“Drowned In Moonlight, Strangled By Her Own Bra”

8 Things We Can Learn From Carrie Fisher

On Tuesday, Carrie Fisher passed away at the age of 60 after suffering a heart attack during a flight from London to Los Angeles. As an actress, Fisher was best known for her oversized earmuff buns and her role as the beloved Princess Leia in Star Wars. In her later years, she went on to be the voice for mental health and addiction awareness and rights. Fisher wrote five novels and three works of non-fiction, including a fact-fictionalized version of her life, Postcards from the Edge and, most recently, The Princess Diarist, a memoir based on the journals she kept during the filming of Star Wars. She embodied a resilient spirit and strength we can all learn from, at a time when we’ve made so much progress, but still have a long way to go.



Below are just a few of the lessons we can learn from her.


Fisher is visionary and also one of the true radicals. She refused to accept the ableist, ageist, sexist, body shaming and the stigmatising culture that is brainwashed into our minds by mainstream media. She understood intersectionality and solidarity. She was against the idea of marginalizing anyone in the outliers of societal bell curve; to her, such actions have done too much harm to far too many people.


Fisher’s talent, tremendous success, and impressive looks left us unsuspecting of her personal mental challenges. On the surface, she functioned at incredibly high levels, while simultaneously drowning in deep turmoil. In her 2008 memoir Wishful Drinking, Fisher wrote about mental illness. She was diagnosed with bipolar disorder at the age of 24, directly addressed the stigmatization of mental illness in a passage from the book. “One of the things that baffles me (and there are quite a few) is how there can be so much lingering stigma with regards to mental illness, specifically bipolar disorder,” she wrote. “At times, being bipolar can be an all-consuming challenge, requiring a lot of stamina and even more courage, so if you’re living with this illness and functioning at all, it’s something to be proud of, not ashamed of.”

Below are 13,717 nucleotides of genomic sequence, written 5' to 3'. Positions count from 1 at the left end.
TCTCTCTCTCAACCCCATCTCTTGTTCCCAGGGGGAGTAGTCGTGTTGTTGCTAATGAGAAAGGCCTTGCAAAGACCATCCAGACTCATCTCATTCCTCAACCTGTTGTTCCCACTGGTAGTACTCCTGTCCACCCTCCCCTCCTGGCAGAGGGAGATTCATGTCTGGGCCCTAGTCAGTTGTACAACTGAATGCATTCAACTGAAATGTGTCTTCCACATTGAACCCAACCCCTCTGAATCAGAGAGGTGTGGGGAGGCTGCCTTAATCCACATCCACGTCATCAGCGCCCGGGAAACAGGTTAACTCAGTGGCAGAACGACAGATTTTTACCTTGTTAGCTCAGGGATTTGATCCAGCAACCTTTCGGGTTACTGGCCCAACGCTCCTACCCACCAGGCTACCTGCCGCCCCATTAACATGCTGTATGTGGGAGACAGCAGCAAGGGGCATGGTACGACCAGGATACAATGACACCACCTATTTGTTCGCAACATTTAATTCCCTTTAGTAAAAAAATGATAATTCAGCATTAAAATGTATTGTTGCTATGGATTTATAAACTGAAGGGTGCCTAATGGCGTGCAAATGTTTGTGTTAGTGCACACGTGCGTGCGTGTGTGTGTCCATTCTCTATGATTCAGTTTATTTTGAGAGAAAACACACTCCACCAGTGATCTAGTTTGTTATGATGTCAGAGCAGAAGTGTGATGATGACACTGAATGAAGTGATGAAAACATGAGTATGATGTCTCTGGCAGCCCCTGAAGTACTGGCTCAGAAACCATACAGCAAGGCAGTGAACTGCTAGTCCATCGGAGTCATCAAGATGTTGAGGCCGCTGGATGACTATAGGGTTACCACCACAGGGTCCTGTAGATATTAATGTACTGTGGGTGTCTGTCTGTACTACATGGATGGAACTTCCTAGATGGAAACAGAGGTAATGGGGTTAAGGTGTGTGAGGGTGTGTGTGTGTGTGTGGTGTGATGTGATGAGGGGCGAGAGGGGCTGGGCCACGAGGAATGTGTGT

Fortunately for many of us, we live in an era where help for mental illnesses i.e. depression, anxiety, etc. is often available just a phone call away. Slow progress has been made for society as we shift away from the stigma where going to therapy is seen as a sign of illness. Now, taking time out and conversing with a professional is viewed as a sign of rejuvenation and wellbeing. Hopefully, a day will come when there is no reason for anyone to suffer in silence anymore.


The latest World Health Organization reports that 1 in 4 of us living in developed nations are likely to experience at least one major mental health episode within our lifetime. Such challenges can help us cultivate resilience, empathy and allow us to grow emotionally. Fisher’s personal battles led to deep convictions that she made public, showing up courageously in support of all of us who have experienced mental illness directly or indirectly.


Experiencing fear, especially when struggling with deep emotions and troubled circumstances, is human. It’s a sign we are living, taking challenges in our stride, even when we are scared. Fisher pursued her dreams despite her hardship, and in a 2013 interview with The Herald Tribune, she offered some sage advice to those with mental issues who may be anxious about pursuing their dreams: “Stay afraid, but do it anyway,” she said. “What’s important is the action. You don’t have to wait to be confident. Just do it, and eventually the confidence will follow.” Troubling emotions are tough to cope, but evading them won’t make the situation any easier either.


In her later years, Fisher brought her interesting wit and honesty onto social media platforms, allowing insights into her humorous and unique point of view. In one of her outstanding tweets from 2011, Fisher shared some wise words on the importance of finding humour in living: “If my life wasn’t funny it would just be true and that is unacceptable.“


How often have we felt that we were mistaken or misunderstood? In her later decades Fisher was an avid writer of her own confessional novels and memoirs. She shared in them her own personal struggles and experiences. Just early this year, she expressed in an interview with Canadian Broadcasting Corporation, “If those issues are going to be public, I would rather them be public the way I’ve experienced them rather than someone else assuming things about me. It’s freeing to do it. Shame is not something I aspire to.”


Just as you should never allow others to write your story, we should all attempt to take control of our own obituaries. In Wishful Drinking, Fisher recalls an incident during the filming of Star Wars where George Lucas explained to her the rationale of going bra-less under the white dress she wore as Princess Leia. Lucas eluded, “Because… there’s no underwear in space.” He further clarified that the space environment would lead someone to be strangled by her own bra. Fisher concluded: “Now I think that this would make for a fantastic obituary — so I tell my younger friends that no matter how I go, I want it reported that I drowned in moonlight, strangled by my own bra.”


Thank you Carrie Fisher. Without your wisdom and positivity, many others would have let themselves stay concealed in the shadows.



Infinite Kindness

Dr Nik


Fisher, C. (2012). Wishful drinking. Simon and Schuster.

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